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In Series 4, Episode 7 (part 6) 'Downton Abbey' residents change their minds

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Downton Abbey Series 4 Episode 7 (Part 6)

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July at "Downton Abbey" becomes like an editorial tennis game. We bounce from one situation to the next and break neck speed, at least for Downton Abbey. With only two more episodes of the series left after this one, we must rush forward with each situation to that things can be settled for the Christmas Special. This episode of "Downton Abbey" airs tonight, 9 February 2014, on your PBS station. Check local listings.

[youtube=http://www.youtube.com/watch?v=aUAR1_ZN-10]

Of course, the Christmas Special will come way past Christmas for us across the pond, but no matter. This episode is about chances to change one's mind without entirely losing it.

If anyone comes close to losing her mind, it is the Dowager Countess , Violet (Maggie Smith) who actually hallucinates while she is ill with bronchitis. Nothing wild happens because the countess is old and as far as we can tell has never done anything unseemly and if she had done so in her youth, whatever it was in this new world, it would no longer be shocking at all. While ill, her arch nemesis Isobel takes care of her and ignores any sort of snobby comments the countess makes. When the countess recovers, it becomes clear she was only dimly aware that she had a nurse, so maybe more than actually hallucinating, she just had dimmed down her awareness.

Her son, Lord Grantham (Hugh Bonneville) gallantly prepares to intimidate American politicians just by using his British aristocratic accent across the pond in favor of his wife's playboy brother, Harold. You'd think with a mother like Shirley MacLaine's Martha Levinson, any boy would have gotten the play beaten out of him, verbally or otherwise, but what would be the fun for us there? Back in the states, the Teapot Dome scandal is brewing, but the British aren't concerned with American tea parties since that incident in Boston Harbor.

Lord Grantham's preparations cause concern downstairs. Anna "Joanne Froggatt) is still suffering post-traumatic stress from her rape and has just barely gotten back together with Bates (Brendan Coyle). The rape took place in April. Anna moved out of the cottage she shared with her husband, Bates, that month and only moved back in May and they had gotten a bit better after a romantic dinner in June. Anna isn't quite well yet and Mrs. Hughes (Phyllis Logan) asks Mary (Michelle Dockery) to intercede, revealing to her why Bates should stay. Mary asks her father and that makes our slithery Thomas Barrow (Rob James-Collier) suspect there is something that he should know and it also gives him an opportunity to visit America.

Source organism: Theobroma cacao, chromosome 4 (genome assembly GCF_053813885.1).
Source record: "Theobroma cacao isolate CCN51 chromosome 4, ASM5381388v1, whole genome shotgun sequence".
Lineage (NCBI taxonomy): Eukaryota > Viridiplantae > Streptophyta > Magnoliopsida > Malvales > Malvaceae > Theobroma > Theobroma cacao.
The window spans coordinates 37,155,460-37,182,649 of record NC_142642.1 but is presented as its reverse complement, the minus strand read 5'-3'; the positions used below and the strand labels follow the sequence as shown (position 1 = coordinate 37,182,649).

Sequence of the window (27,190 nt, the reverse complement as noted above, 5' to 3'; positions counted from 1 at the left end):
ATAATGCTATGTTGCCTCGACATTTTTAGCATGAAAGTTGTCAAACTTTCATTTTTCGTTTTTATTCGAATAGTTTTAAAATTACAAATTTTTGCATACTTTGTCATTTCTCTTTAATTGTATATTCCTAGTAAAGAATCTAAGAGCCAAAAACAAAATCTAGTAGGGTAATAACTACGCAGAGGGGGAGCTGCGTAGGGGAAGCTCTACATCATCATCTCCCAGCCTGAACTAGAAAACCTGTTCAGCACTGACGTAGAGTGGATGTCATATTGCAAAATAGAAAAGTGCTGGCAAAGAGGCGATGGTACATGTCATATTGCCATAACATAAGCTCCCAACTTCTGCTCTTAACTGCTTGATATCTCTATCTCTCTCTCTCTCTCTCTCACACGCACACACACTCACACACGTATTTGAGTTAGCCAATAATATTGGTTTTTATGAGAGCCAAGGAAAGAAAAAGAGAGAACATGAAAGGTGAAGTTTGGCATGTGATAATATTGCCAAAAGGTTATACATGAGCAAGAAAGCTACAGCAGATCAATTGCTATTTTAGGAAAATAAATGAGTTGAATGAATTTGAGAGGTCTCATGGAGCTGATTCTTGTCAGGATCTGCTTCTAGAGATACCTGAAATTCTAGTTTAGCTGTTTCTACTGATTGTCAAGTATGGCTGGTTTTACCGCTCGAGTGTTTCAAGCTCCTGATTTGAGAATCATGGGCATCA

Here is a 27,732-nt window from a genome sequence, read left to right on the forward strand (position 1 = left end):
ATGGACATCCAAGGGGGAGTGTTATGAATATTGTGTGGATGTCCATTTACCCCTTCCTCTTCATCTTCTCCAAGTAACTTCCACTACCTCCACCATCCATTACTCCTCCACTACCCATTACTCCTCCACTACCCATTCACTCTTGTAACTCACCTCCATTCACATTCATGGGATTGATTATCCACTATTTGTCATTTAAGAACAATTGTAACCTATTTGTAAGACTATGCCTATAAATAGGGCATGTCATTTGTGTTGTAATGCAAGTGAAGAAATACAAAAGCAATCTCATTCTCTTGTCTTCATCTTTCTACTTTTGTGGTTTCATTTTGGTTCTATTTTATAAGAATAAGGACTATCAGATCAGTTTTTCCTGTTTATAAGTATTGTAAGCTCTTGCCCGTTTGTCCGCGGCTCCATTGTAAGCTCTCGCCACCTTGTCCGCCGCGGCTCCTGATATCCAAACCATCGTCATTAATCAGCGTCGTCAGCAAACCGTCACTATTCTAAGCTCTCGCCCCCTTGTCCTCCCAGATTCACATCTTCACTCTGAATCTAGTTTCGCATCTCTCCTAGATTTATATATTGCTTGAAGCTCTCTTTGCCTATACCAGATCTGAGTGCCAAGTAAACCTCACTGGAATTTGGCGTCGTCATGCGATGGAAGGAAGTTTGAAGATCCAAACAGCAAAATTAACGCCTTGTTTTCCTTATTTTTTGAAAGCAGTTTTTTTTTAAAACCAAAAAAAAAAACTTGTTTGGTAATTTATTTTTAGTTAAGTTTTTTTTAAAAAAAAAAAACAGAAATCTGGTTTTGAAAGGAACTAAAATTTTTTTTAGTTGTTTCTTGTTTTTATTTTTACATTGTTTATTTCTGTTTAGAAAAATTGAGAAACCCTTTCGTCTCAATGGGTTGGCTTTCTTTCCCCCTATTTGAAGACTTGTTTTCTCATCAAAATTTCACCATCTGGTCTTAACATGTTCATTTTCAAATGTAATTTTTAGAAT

Barrow urges his reluctant accomplice Phyllis Baxter (Raquel Cassidy) to keep a watchful eye and open ears. He wants intelligence.

Edith (Laura Carmichael), if you recall, learned that she was pregnant and her Mr. Gregson (Charles Edwards) is still missing. Edith and Lady Rose(Lily James) go down to London--one to avert a scandal and the other to make one. Edith has decided to get an abortion. Lady Rose continues to flirt with that handsome black jazz singer, Jack (Gary Carr).

Mary continues to be courted by Lord Gillingham who is supposedly engaged to some poor girl and she also continues to be annoyed by the socialist Mr. Blake. Yet when she and Mr. Blake happen to go down to check on the newly arrived piglets, they find the water has been overturned and the piggies are suffering from dehydration. It is, after all, July and warm enough for the pigs to get heat stroke. Mr. Blake and Mary, in the time before cellphones and the like, must work together to get those piggies re-hydrated.

Of course, all these stories are told at the same time, with us bouncing between Downton Abbey--upstairs and downstairs and even out and about where one might put pigs and one might find privacy and London in places rather suspect such as an abortion clinic and romantic places for private conversations.

When Lord Gillingham visits, he brings with him his valet, the evil rapist, Mr. Green. Mr. Green is not well-received downstairs and he makes a fateful comment. That when Mr. Bate slams down a mental tennis racquet down on Mr. Green and we only see him glower.

This episode of "Downton Abbey" will screen tonight (9 February 2014) 9 p.m. ET (check local listings) and then be available VoD on the PBS.org website.

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